By MARJORY DIEHL
Special to the OBSERVER
This is the story of the smoking jacket.
Actually, there were two. My father got one and my Uncle George got the other and they were just alike. I guess it was hard for Mother and Aunt Bess to find a really, really spectacular Father's Day present for their husbands. They were young and foolish.
The year was 1924 and Rudolph Valentino was making every woman's heart beat a little faster. Mother and Aunt Bess decided to find a spectacular gift for this special day.
I was 4, my cousin Janice was 6, and we all went shopping. I don't know which men's store got the business. All I do know is that such a nice man with hair under his nose thought it was a wonderful idea. He talked them into getting the whole outfit! The jackets were so pretty! Janice and I touched the soft silk and almost died with the luxury of it.
And there was a hat! Shaped like a tin can, covered in the soft material and decorated with a bunch of string. The man said it was a fez with a tassel.
Mother bought a water pipe the man with hair on his face said my daddy would want and Aunt Bess got the same thing for Uncle George, except bigger, since she had more money.
We could hardly wait for Father's Day to come and I promised not to tell, but it was the hardest thing I ever did. I knew where Mother hid the big package and I checked several times a day to see if it was still there. When my father came home in the evening he would find me sitting on the floor in front of my closet door, hugging my Raggedy Ann and humming "Jesus Loves Me," which I'm sure he did.
If I could have counted to more than four, I would have. Mother was nice but she put her finger across her lips and shook her head, and finally Father's Day arrived. We had a beautiful, warm Sunday and that made it even nicer. I woke up really early on the wonderful day. No one else was up and the house was very quiet, and I knew better than to get out of bed all by myself, so I waited and waited and waited.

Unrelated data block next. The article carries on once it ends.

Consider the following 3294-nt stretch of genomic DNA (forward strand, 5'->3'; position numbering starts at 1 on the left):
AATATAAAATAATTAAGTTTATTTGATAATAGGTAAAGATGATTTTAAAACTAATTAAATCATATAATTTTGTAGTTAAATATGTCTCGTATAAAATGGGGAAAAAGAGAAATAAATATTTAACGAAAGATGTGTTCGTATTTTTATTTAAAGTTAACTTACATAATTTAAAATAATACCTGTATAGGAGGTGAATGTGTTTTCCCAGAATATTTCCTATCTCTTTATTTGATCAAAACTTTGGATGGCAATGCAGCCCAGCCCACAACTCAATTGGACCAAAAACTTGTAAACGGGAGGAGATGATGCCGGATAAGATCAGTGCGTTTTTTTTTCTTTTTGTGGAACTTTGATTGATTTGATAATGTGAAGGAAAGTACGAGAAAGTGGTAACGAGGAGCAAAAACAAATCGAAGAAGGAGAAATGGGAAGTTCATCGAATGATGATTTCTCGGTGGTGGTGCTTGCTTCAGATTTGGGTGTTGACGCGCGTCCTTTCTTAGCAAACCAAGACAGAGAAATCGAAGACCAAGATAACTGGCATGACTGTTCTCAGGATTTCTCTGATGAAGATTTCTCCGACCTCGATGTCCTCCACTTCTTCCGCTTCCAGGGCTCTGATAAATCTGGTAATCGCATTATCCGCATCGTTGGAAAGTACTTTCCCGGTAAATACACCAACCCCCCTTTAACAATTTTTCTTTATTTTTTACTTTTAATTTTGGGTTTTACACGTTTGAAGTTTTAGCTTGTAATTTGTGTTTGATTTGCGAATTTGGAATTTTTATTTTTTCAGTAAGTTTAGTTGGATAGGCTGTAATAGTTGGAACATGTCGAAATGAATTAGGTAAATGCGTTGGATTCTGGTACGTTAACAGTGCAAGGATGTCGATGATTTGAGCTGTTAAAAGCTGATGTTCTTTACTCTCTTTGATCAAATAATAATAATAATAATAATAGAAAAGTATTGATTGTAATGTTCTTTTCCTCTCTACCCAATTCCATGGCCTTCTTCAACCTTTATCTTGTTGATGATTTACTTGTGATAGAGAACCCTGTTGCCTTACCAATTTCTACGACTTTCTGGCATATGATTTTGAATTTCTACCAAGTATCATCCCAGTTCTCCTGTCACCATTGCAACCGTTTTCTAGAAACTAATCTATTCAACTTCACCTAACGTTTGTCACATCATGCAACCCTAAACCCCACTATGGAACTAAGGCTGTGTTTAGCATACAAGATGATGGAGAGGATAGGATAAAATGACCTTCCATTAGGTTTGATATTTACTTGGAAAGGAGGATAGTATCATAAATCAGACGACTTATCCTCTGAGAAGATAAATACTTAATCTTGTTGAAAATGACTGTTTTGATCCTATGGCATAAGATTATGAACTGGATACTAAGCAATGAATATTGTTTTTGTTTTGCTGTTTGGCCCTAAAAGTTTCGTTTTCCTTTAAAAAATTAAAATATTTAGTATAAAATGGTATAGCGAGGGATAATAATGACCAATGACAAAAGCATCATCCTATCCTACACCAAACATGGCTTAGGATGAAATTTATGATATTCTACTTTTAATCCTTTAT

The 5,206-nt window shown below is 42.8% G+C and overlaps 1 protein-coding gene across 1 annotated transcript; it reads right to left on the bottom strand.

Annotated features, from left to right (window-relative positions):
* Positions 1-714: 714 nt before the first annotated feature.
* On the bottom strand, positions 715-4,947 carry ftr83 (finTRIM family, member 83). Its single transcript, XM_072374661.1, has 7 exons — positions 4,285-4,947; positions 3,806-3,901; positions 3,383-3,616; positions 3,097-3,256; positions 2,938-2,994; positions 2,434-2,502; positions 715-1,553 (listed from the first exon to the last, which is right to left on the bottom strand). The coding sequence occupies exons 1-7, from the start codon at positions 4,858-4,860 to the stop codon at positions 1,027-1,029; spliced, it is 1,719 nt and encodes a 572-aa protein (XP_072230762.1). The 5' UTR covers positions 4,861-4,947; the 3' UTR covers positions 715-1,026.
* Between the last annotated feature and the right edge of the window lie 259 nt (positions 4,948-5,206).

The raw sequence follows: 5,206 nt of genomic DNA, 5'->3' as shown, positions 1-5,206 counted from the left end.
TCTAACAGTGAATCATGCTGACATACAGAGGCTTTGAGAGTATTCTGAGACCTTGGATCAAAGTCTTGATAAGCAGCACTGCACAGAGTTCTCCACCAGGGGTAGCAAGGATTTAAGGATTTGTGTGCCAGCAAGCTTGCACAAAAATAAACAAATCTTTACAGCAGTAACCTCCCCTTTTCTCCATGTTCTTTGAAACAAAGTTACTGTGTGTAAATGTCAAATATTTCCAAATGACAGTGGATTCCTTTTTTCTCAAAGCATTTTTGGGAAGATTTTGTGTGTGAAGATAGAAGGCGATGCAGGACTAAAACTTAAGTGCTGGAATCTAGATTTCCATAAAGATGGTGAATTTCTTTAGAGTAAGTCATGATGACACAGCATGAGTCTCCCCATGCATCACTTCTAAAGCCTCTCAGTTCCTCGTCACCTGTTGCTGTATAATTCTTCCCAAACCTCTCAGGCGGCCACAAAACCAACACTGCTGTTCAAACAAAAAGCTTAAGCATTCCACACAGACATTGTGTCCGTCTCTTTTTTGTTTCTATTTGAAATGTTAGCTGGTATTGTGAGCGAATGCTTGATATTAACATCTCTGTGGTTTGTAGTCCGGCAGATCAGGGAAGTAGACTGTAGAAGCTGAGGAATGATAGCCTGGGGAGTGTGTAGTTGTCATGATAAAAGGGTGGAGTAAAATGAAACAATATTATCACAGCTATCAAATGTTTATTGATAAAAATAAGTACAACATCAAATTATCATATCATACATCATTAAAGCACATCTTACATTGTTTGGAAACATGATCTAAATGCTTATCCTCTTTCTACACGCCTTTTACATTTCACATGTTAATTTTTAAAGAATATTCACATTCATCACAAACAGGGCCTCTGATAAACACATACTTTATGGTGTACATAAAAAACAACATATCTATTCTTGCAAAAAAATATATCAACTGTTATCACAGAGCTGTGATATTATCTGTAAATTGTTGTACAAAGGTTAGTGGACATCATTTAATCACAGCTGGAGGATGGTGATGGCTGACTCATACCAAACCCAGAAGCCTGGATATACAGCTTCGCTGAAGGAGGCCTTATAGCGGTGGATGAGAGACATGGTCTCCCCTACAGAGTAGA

Finally I heard Mother go to the kitchen to heat the waffle iron. We had to have breakfast and get dressed and comb our hair and brush our teeth, and finally Mother took the packages out. There were three of them, the smoking jacket, the water pipe and the hat from me. I even put my name on the box and I was very proud.
My father opened the box with my name on it first and he looked at the hat and he held it for a minute and turned it around and he touched the thing made of string that hanged off the side and he looked at Mother. She nodded and he said, "Thank you very much, Marjory." When he put it on his head, he was very beautiful and my face almost cracked with smiling. I was so proud!
Then he opened the pipe thing and he didn't know what to do with it. Mother laughed and when he opened the big box, he laughed, too, and he put it on and gave my mother and me great big hugs. He was so pretty and I was proud, almost to bursting.
Later the whole family got together. My grandmother cooked our special dinner and my daddy and Uncle George put on their new outfits and put water and tobacco in the pipes and everybody had schnapps. Daddy kissed me on the nose. After dinner, my cousin and I got under the dining table to play with our paper dolls and I said, "My daddy is the prettiest daddy in the world!" And Janice pulled my hair and hit me in the eye and said he was not! Her daddy was prettier! I cried and Mother came and got me and we went home so I could have a nap and I knew my Daddy was really the prettiest, because my mother told me so.
Marjory Diehl is a Brocton resident. Send comments on this column to firstname.lastname@example.org